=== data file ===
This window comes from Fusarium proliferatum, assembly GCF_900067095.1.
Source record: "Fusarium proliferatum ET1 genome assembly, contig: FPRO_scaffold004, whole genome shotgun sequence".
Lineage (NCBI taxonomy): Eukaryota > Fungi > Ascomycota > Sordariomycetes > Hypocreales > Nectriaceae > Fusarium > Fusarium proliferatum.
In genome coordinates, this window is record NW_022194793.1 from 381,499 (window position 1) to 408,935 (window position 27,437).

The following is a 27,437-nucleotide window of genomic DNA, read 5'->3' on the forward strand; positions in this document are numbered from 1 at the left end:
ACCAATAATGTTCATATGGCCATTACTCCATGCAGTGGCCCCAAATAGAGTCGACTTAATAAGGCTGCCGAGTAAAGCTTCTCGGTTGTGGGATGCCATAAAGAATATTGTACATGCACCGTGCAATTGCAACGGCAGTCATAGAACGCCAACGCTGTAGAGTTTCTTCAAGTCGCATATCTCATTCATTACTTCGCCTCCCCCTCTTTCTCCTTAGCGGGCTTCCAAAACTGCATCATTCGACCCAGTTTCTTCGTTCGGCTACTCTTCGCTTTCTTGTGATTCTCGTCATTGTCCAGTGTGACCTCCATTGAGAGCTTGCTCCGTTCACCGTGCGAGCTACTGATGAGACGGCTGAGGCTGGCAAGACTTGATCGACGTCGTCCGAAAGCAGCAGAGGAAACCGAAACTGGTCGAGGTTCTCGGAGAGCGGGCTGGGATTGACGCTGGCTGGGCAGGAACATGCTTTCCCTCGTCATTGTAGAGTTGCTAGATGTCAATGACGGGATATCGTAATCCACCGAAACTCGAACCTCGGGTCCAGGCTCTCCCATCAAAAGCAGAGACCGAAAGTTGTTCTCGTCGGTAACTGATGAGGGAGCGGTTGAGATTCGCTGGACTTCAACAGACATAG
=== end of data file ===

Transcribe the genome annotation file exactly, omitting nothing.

This window comes from Fusarium proliferatum, assembly GCF_900067095.1.
Source record: "Fusarium proliferatum ET1 genome assembly, contig: FPRO_scaffold004, whole genome shotgun sequence".
Lineage (NCBI taxonomy): Eukaryota > Fungi > Ascomycota > Sordariomycetes > Hypocreales > Nectriaceae > Fusarium > Fusarium proliferatum.
In genome coordinates, this window is record NW_022194793.1 from 381,499 (window position 1) to 408,935 (window position 27,437).

The following is a 27,437-nucleotide window of genomic DNA, read 5'->3' on the forward strand; positions in this document are numbered from 1 at the left end:
ACCAATAATGTTCATATGGCCATTACTCCATGCAGTGGCCCCAAATAGAGTCGACTTAATAAGGCTGCCGAGTAAAGCTTCTCGGTTGTGGGATGCCATAAAGAATATTGTACATGCACCGTGCAATTGCAACGGCAGTCATAGAACGCCAACGCTGTAGAGTTTCTTCAAGTCGCATATCTCATTCATTACTTCGCCTCCCCCTCTTTCTCCTTAGCGGGCTTCCAAAACTGCATCATTCGACCCAGTTTCTTCGTTCGGCTACTCTTCGCTTTCTTGTGATTCTCGTCATTGTCCAGTGTGACCTCCATTGAGAGCTTGCTCCGTTCACCGTGCGAGCTACTGATGAGACGGCTGAGGCTGGCAAGACTTGATCGACGTCGTCCGAAAGCAGCAGAGGAAACCGAAACTGGTCGAGGTTCTCGGAGAGCGGGCTGGGATTGACGCTGGCTGGGCAGGAACATGCTTTCCCTCGTCATTGTAGAGTTGCTAGATGTCAATGACGGGATATCGTAATCCACCGAAACTCGAACCTCGGGTCCAGGCTCTCCCATCAAAAGCAGAGACCGAAAGTTGTTCTCGTCGGTAACTGATGAGGGAGCGGTTGAGATTCGCTGGACTTCAACAGACATAG